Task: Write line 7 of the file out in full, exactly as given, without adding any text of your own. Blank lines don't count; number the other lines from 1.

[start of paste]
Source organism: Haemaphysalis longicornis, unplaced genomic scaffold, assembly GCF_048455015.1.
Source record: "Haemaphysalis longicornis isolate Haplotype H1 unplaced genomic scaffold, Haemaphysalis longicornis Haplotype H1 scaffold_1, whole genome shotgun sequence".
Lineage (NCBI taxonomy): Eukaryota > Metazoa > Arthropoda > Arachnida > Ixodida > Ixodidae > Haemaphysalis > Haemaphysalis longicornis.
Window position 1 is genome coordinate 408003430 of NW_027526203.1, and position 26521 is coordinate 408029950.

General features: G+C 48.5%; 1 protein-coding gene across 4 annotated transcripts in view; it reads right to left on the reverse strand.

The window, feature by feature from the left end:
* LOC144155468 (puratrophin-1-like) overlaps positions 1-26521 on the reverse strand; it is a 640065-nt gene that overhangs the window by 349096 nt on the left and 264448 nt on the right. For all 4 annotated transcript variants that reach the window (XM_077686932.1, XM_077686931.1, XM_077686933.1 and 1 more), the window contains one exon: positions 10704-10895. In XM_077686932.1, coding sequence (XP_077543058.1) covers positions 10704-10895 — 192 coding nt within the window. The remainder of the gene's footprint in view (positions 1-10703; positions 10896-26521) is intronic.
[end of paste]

* LOC144155468 (puratrophin-1-like) overlaps positions 1-26521 on the reverse strand; it is a 640065-nt gene that overhangs the window by 349096 nt on the left and 264448 nt on the right. For all 4 annotated transcript variants that reach the window (XM_077686932.1, XM_077686931.1, XM_077686933.1 and 1 more), the window contains one exon: positions 10704-10895. In XM_077686932.1, coding sequence (XP_077543058.1) covers positions 10704-10895 — 192 coding nt within the window. The remainder of the gene's footprint in view (positions 1-10703; positions 10896-26521) is intronic.